Rendering the arc utilizes the MultiMeshInstance node. I'd never tried it before, and it was shockingly easy to spin up. I set the MultiMesh up with a mesh in the editor, then programmatically set the number of instances and their positions based on the cached points of the arc created during the throw simulation described above. I initially meant to use the cached data to dynamically create an arc mesh, but I kinda like the billboarded sprite look and might keep it.

Graybox first level

Screenshot of the grayboxed test level in Godot Kinda wild that I've already hit a point where I need to start prototyping play spaces. The primary goal of this was to have something that a player could teleport around and enemy AI could fly about, searching for the player ship or another target of interest. CSGs were a huge help here, letting me quickly hobble together some basic geometry that's slightly more interesting than the basic meshes while still being easier and faster to hammer out than creating a small level in Blender.

Navigating Flying NPC prototype

Most of this sprint was focused on figuring out how to get the enemy AI to actually work. The initial implementation worked on a theoretical level, but was way too computationally expensive (and also overkill, as I later worked out). The followup was simpler, extensible, and what currently exists in the project.

At first I thought it'd make sense for the enemies to have a good general awareness of their immediate surrounding geometry. Not just the player, but the level as well. I started digging into raycasting as a way for the AI to "look" in various directions and navigate towards a given target. Using the PhysicsDirectSpaceState (accessible via any Spatial node), I set one raycast to see if there was any objects blocking the way to the AI's target and a subsequent pair of nested loops that would scan the surrounding space with calls to intersect_ray(). If there wasn't anything between the AI and the target, it set it's next destination to the target's position. Otherwise, the looped raycasts would search a limited distance around itself, and the point nearest the target with no collisions would be the AI's next position. Once the AI was near the position it selected, the process would repeat.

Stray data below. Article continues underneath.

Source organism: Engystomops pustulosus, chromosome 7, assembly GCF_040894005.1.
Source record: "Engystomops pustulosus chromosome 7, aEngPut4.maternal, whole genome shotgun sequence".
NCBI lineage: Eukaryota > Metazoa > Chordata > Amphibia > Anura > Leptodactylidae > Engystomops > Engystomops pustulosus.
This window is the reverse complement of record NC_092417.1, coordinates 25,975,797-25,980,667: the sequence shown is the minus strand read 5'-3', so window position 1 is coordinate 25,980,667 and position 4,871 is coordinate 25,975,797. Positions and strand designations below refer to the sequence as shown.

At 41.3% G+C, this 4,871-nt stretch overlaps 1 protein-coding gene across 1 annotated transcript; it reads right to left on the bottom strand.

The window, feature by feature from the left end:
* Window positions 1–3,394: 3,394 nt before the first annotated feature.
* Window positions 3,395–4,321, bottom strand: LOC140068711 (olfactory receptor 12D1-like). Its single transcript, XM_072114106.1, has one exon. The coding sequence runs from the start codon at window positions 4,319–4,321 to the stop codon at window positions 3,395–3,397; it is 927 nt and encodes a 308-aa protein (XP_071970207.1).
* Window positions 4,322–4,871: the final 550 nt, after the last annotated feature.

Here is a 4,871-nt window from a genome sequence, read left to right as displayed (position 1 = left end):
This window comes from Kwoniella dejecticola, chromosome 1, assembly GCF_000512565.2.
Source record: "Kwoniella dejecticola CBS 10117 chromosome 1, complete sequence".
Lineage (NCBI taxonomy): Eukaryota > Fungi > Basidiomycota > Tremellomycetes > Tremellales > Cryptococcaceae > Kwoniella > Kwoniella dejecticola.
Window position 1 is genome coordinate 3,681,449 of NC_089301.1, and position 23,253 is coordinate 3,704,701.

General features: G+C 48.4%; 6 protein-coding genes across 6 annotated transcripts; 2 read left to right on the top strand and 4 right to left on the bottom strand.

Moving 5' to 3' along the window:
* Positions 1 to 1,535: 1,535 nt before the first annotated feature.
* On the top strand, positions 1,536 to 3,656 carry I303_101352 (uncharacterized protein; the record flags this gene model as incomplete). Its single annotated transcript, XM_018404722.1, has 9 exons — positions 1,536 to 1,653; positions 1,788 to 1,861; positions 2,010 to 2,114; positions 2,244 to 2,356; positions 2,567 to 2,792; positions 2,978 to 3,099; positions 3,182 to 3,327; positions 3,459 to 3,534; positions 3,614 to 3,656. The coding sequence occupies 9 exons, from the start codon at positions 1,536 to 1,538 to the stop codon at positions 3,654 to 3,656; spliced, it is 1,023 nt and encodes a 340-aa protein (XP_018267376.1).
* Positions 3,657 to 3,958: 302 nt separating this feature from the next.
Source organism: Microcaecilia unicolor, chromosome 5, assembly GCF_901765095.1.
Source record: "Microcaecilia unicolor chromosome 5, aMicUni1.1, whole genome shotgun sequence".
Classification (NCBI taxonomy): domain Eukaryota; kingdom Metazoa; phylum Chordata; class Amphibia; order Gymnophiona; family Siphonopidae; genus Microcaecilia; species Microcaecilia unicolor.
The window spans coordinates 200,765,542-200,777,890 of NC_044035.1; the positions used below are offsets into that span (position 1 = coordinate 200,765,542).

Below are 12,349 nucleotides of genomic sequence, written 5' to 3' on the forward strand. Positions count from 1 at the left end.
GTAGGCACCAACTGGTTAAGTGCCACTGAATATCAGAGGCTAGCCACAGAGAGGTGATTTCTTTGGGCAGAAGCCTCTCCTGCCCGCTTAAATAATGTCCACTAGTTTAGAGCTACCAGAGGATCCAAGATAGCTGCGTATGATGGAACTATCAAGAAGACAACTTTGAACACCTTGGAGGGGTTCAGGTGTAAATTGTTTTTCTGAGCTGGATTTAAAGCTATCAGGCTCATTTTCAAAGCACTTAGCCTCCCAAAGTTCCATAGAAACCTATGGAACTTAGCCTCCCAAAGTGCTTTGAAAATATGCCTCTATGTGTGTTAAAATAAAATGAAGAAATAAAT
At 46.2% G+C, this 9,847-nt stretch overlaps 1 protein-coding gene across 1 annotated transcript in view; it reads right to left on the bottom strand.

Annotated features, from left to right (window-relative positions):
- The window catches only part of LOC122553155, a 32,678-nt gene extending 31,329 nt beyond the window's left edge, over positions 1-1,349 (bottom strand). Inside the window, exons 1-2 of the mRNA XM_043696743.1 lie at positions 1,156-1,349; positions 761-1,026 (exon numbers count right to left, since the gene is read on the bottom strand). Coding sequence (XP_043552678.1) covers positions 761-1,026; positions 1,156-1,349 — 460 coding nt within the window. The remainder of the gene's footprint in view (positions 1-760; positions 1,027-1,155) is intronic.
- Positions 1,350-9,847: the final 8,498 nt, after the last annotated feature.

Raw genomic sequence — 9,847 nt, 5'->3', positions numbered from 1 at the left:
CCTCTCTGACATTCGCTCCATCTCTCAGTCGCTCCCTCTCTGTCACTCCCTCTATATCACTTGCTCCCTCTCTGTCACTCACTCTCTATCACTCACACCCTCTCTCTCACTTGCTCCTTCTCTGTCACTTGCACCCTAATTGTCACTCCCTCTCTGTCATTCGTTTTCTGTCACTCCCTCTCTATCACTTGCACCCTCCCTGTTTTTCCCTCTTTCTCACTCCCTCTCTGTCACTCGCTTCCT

This worked in principle, but the high number of raycasts crushed the framerate (I think, more on that later). What probably would've passed as fine on desktop for a prototype was nauseating in VR, clocking in around 45 FPS on average.